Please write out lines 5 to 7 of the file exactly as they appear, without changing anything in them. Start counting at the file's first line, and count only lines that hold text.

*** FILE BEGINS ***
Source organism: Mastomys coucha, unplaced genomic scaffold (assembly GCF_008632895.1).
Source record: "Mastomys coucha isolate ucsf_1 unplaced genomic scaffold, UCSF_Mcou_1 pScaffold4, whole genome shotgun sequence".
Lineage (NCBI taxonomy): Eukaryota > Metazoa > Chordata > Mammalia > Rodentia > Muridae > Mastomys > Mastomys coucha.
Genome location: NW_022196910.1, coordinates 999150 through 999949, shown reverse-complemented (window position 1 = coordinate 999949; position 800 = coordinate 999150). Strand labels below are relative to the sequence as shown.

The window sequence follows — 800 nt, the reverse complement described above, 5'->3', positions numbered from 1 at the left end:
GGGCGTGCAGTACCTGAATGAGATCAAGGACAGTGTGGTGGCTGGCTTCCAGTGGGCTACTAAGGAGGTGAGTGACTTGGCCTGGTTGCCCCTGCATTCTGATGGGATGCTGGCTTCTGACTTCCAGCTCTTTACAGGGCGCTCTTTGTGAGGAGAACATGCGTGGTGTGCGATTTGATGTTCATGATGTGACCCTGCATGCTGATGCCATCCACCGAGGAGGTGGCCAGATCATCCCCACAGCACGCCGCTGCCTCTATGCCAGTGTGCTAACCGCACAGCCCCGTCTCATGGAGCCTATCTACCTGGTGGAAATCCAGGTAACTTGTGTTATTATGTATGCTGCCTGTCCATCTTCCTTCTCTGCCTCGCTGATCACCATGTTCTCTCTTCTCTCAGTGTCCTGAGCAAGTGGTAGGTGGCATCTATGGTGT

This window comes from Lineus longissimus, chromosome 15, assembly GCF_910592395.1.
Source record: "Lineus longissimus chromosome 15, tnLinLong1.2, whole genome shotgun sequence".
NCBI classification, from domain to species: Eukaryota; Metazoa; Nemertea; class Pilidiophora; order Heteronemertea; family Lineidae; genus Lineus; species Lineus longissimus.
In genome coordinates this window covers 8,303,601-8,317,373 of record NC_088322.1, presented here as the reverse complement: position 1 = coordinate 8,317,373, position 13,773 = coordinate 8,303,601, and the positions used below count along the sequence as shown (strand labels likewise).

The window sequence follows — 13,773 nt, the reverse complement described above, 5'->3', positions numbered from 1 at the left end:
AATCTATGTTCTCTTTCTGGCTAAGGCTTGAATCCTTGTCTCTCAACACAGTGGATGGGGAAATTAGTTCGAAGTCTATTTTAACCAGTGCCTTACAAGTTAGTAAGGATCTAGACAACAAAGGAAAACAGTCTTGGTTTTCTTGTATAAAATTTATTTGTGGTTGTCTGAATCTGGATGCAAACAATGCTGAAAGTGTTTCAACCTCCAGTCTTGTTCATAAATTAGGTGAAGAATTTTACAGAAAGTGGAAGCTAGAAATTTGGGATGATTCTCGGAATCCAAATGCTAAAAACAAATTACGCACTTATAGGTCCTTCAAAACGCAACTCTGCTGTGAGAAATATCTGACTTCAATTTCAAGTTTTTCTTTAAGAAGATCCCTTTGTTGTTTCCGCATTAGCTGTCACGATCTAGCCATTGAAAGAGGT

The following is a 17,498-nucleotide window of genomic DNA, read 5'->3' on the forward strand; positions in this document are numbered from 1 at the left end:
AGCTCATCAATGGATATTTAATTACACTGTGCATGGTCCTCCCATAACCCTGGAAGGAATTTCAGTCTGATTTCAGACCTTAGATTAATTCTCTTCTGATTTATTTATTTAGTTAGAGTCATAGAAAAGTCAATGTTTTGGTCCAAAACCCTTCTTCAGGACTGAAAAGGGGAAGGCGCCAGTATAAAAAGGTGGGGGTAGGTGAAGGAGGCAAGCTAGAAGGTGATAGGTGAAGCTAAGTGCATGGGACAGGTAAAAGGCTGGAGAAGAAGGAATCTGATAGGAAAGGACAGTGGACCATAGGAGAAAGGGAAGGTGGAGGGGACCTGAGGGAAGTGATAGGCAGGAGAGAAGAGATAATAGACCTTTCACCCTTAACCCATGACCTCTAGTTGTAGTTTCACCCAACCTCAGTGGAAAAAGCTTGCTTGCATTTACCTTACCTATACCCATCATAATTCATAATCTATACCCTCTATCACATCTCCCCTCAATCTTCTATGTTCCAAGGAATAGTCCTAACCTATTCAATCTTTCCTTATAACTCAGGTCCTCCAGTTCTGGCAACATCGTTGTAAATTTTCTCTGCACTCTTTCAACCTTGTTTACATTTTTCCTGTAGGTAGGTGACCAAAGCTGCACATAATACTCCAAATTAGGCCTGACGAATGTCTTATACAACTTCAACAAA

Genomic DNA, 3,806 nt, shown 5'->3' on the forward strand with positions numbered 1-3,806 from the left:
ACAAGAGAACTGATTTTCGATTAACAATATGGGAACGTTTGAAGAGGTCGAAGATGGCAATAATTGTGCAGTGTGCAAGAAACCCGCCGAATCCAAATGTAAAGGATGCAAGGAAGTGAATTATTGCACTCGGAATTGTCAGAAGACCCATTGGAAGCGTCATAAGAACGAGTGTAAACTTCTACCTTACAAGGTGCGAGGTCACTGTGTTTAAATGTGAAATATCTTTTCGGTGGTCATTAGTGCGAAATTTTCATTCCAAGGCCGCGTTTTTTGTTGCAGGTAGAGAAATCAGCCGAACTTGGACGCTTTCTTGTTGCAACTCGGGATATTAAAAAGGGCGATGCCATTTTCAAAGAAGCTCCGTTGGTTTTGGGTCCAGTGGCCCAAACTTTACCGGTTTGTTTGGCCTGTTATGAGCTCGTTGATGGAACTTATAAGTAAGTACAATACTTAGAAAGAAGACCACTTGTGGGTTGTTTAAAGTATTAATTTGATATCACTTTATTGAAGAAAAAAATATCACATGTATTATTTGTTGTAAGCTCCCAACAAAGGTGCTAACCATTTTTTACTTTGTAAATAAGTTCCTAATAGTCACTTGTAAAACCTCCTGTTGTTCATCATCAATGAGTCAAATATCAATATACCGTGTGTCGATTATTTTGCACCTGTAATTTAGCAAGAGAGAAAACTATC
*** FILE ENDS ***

The window sequence follows — 800 nt, the reverse complement described above, 5'->3', positions numbered from 1 at the left end:
GGGCGTGCAGTACCTGAATGAGATCAAGGACAGTGTGGTGGCTGGCTTCCAGTGGGCTACTAAGGAGGTGAGTGACTTGGCCTGGTTGCCCCTGCATTCTGATGGGATGCTGGCTTCTGACTTCCAGCTCTTTACAGGGCGCTCTTTGTGAGGAGAACATGCGTGGTGTGCGATTTGATGTTCATGATGTGACCCTGCATGCTGATGCCATCCACCGAGGAGGTGGCCAGATCATCCCCACAGCACGCCGCTGCCTCTATGCCAGTGTGCTAACCGCACAGCCCCGTCTCATGGAGCCTATCTACCTGGTGGAAATCCAGGTAACTTGTGTTATTATGTATGCTGCCTGTCCATCTTCCTTCTCTGCCTCGCTGATCACCATGTTCTCTCTTCTCTCAGTGTCCTGAGCAAGTGGTAGGTGGCATCTATGGTGT

This window comes from Lineus longissimus, chromosome 15, assembly GCF_910592395.1.